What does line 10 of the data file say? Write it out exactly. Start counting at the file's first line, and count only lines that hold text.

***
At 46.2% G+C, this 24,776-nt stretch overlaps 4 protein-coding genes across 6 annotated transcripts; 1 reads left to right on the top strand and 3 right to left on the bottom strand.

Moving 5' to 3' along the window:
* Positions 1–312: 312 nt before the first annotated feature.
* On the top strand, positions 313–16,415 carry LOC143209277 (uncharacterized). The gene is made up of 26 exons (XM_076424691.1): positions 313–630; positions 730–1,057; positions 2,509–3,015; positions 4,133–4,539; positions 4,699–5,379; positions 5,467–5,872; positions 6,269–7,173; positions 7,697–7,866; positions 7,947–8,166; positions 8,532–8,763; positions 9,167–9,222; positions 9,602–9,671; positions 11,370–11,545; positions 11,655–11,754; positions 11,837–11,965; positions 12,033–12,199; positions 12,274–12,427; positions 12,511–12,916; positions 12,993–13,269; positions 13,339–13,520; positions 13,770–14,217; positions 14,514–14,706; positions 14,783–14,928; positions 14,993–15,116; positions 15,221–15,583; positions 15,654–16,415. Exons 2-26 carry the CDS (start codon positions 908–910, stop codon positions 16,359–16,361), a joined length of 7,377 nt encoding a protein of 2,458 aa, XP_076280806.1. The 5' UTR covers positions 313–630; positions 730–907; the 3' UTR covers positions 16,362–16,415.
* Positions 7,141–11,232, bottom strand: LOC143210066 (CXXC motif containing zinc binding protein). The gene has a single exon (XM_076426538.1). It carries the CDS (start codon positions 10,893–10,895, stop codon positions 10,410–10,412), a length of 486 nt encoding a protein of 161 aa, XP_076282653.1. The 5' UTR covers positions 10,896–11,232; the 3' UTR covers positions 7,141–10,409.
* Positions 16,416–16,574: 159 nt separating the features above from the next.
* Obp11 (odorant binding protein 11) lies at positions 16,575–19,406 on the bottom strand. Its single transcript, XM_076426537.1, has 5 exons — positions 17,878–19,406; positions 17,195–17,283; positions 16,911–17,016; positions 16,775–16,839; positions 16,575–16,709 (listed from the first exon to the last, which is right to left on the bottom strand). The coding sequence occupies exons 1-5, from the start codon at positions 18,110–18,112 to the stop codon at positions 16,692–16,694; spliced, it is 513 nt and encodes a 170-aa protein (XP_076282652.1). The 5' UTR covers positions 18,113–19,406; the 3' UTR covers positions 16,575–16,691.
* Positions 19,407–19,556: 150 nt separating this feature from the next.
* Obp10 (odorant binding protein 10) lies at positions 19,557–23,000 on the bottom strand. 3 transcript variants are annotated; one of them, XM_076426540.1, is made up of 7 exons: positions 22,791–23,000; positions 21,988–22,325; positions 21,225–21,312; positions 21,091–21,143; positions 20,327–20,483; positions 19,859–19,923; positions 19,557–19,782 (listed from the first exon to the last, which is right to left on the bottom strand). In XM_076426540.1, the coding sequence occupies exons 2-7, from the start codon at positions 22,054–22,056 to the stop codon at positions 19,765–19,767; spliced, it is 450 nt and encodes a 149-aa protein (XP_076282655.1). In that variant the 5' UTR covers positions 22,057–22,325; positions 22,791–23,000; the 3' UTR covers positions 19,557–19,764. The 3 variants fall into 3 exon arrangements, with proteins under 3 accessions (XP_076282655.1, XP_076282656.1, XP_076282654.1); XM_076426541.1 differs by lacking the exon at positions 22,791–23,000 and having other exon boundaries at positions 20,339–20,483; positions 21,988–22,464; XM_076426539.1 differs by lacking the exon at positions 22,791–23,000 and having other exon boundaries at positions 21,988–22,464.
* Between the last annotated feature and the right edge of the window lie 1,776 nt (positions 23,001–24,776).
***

* Between the last annotated feature and the right edge of the window lie 1,776 nt (positions 23,001–24,776).